Karlsruhe. Since the weekend, unit 2 of the Philippsburg nuclear power plant (KKP 2) came back on the grid after its annual inspection. Over the past few weeks a range of general checks and maintenance tasks have been carried out, and 40 of the 193 fuel elements have been replaced by new ones. One of the larger projects involved replacing the high-pressure turbine. This measure was taken to improve efficiency in the conventional part of the plant.
Horst Janisch, Director of Unit 2, gave a positive summary: "We are very pleased with the way the inspection went, and have been able to complete the entire program of work successfully. Our new high-pressure turbine means we can now generate more electricity, using the same amount of fuel and without compromising safety. Measurements taken during productive operation will confirm this."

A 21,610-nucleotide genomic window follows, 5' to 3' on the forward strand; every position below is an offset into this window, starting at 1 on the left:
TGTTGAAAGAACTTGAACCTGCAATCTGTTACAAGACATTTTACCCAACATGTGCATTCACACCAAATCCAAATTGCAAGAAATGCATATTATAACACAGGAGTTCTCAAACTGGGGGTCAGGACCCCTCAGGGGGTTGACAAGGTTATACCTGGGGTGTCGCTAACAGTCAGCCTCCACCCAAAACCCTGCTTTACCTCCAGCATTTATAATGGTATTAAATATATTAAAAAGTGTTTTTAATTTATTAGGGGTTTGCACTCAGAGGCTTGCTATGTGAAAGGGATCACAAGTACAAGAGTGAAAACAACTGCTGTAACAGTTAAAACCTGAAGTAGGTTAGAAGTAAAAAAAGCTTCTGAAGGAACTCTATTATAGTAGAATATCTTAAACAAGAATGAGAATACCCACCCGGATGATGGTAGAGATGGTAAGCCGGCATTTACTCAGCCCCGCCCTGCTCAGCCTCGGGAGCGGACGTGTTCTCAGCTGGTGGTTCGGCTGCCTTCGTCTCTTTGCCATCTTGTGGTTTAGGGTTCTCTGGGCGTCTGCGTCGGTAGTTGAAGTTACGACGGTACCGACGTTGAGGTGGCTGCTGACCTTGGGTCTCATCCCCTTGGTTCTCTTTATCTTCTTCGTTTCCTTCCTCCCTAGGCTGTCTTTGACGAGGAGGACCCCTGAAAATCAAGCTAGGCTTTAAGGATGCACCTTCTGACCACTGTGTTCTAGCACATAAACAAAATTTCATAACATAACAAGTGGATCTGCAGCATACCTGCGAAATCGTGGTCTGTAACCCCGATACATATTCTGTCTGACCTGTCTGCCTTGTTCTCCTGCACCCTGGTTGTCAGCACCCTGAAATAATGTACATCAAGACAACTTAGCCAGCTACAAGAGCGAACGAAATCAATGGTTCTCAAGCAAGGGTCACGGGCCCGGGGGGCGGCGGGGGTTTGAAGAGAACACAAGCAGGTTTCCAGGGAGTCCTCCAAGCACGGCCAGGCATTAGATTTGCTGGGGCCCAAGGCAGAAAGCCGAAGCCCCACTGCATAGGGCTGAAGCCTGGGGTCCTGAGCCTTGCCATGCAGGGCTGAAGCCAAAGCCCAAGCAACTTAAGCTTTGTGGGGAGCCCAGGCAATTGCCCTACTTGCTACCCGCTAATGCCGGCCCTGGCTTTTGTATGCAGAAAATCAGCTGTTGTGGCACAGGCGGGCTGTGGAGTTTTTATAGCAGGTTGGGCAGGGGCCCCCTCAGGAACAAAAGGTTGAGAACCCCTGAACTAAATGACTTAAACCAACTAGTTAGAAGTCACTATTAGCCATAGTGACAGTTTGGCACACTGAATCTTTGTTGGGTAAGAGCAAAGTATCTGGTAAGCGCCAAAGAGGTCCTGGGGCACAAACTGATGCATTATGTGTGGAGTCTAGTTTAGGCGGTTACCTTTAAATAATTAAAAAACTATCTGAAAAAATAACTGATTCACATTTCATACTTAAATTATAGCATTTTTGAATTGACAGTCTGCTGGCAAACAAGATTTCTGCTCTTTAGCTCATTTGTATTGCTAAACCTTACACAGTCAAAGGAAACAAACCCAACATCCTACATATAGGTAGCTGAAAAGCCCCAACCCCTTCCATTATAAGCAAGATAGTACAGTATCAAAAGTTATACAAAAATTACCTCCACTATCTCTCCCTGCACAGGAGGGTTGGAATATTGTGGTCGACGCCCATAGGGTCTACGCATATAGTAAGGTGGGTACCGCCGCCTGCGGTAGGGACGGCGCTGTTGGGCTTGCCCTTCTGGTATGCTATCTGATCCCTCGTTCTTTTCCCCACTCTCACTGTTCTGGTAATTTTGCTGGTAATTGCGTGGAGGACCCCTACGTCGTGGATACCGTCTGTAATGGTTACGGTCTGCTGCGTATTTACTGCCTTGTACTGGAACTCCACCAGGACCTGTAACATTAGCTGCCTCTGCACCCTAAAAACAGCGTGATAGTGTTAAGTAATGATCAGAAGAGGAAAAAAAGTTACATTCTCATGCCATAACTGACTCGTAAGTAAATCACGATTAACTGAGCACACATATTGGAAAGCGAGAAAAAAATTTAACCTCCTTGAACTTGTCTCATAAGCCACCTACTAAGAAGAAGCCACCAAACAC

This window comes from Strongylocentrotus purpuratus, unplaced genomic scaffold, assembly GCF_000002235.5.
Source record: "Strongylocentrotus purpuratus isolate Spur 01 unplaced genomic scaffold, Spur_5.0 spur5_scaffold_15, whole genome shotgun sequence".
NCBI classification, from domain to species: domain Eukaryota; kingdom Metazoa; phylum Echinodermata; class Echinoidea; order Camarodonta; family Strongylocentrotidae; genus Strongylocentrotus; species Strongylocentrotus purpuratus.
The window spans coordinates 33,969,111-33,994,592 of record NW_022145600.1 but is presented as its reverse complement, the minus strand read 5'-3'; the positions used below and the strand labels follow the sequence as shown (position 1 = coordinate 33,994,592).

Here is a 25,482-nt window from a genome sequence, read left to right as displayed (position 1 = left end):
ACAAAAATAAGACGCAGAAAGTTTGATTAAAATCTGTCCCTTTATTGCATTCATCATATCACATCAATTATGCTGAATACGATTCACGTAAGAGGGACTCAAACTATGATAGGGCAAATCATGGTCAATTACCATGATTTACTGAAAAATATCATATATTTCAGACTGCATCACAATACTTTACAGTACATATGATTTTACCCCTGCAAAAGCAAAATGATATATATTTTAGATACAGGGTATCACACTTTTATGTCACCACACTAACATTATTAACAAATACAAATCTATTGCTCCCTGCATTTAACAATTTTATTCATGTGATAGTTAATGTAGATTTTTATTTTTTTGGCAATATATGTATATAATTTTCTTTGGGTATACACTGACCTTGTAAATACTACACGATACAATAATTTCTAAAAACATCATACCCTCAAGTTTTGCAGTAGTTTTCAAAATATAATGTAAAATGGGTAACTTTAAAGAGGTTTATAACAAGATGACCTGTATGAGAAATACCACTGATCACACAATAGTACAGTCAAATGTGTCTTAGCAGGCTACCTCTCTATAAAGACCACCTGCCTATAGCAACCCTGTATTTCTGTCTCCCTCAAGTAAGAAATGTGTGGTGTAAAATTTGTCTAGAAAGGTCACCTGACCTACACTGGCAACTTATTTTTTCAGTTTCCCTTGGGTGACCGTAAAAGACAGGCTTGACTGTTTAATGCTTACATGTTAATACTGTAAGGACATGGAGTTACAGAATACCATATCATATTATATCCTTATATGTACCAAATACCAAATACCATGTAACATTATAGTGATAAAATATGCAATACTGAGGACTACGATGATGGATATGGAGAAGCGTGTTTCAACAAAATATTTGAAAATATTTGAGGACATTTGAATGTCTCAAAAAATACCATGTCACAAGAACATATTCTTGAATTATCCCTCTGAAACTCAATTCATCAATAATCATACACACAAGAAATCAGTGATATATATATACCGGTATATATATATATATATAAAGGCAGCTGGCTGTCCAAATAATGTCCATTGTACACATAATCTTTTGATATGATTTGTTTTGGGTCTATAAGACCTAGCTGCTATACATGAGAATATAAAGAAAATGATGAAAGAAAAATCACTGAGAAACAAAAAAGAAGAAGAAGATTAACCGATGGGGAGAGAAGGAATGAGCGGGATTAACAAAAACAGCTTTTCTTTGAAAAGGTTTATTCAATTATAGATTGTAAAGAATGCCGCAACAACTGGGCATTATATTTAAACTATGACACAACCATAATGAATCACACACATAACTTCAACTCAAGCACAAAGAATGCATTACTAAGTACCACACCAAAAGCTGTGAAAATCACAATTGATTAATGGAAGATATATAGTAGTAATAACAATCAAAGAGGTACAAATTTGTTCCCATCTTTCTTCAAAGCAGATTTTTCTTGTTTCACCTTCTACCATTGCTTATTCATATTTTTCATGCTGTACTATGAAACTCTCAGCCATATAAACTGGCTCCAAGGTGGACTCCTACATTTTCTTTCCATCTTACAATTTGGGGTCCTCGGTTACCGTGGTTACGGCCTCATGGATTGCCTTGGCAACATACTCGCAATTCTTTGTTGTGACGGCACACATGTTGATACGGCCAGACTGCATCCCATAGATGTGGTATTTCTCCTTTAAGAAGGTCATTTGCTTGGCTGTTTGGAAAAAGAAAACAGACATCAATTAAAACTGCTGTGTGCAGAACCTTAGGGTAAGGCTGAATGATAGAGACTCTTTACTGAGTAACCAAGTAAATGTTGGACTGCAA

Other major individual projects included the general inspection of one of the three low-pressure turbines, checking the pressure and eddy-current of two of the four steam generators, performing a pressure and ultrasound test on the reactor pressure container, inspecting the motors on two of the four main coolant pumps, and converting one of the plant monitoring systems to digital technology. In total the inspection team performed around 6,000 separate tasks. "Throughout the inspection, our 1,200 strong team received excellent support from manufacturers and specialist companies", added Horst Janisch.
These maintenance tasks were carried out under the supervision of the Baden-Wuerttemberg Department of the Environment, and were monitored by inspectors from the Technical Inspection Authority (TÜV), KeTAG (the Baden-Wuerttemberg Nuclear Power Consultant Consortium) and the MPA (state material research laboratory, Stuttgart). After approving the works, the Department of the Environment agreed to the plant being restarted.
Unit 2 of the Philippsburg nuclear power plant is a pressurised water reactor that produces 1,458 megawatts of electricity. The plant came into operation in 1984 and generated more than eleven and a half billion kilowatt hours of power in 2007.